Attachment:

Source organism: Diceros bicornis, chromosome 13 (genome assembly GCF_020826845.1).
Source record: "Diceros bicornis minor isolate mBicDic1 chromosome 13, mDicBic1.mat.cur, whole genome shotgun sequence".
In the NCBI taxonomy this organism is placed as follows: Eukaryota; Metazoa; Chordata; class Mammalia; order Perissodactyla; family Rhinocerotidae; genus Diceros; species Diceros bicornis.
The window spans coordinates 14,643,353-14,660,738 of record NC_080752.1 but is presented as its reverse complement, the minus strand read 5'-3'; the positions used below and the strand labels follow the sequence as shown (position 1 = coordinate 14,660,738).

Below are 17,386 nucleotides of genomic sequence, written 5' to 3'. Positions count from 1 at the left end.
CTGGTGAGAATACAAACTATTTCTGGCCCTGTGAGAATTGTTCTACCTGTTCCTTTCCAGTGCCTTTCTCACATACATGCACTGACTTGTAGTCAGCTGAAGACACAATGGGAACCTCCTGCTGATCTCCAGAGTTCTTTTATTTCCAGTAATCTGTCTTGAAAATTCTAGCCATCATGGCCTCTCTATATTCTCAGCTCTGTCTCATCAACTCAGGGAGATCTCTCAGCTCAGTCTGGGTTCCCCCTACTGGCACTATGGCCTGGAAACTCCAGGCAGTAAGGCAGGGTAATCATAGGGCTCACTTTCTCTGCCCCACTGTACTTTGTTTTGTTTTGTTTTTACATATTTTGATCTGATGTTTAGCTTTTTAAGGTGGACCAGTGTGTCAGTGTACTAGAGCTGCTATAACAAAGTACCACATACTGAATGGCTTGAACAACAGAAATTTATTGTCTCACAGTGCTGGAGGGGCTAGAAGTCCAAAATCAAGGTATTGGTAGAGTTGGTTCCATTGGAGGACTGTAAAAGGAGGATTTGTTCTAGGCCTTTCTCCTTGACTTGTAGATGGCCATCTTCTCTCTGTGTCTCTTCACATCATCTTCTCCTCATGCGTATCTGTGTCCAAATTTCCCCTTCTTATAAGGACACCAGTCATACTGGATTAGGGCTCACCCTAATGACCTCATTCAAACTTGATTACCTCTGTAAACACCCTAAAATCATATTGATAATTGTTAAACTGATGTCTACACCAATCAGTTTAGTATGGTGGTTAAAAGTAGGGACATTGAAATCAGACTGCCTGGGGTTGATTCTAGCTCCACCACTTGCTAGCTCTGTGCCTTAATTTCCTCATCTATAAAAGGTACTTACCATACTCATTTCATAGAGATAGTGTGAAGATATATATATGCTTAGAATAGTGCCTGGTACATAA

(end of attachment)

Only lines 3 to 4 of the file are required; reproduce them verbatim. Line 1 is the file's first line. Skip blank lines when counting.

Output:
In the NCBI taxonomy this organism is placed as follows: Eukaryota; Metazoa; Chordata; class Mammalia; order Perissodactyla; family Rhinocerotidae; genus Diceros; species Diceros bicornis.
The window spans coordinates 14,643,353-14,660,738 of record NC_080752.1 but is presented as its reverse complement, the minus strand read 5'-3'; the positions used below and the strand labels follow the sequence as shown (position 1 = coordinate 14,660,738).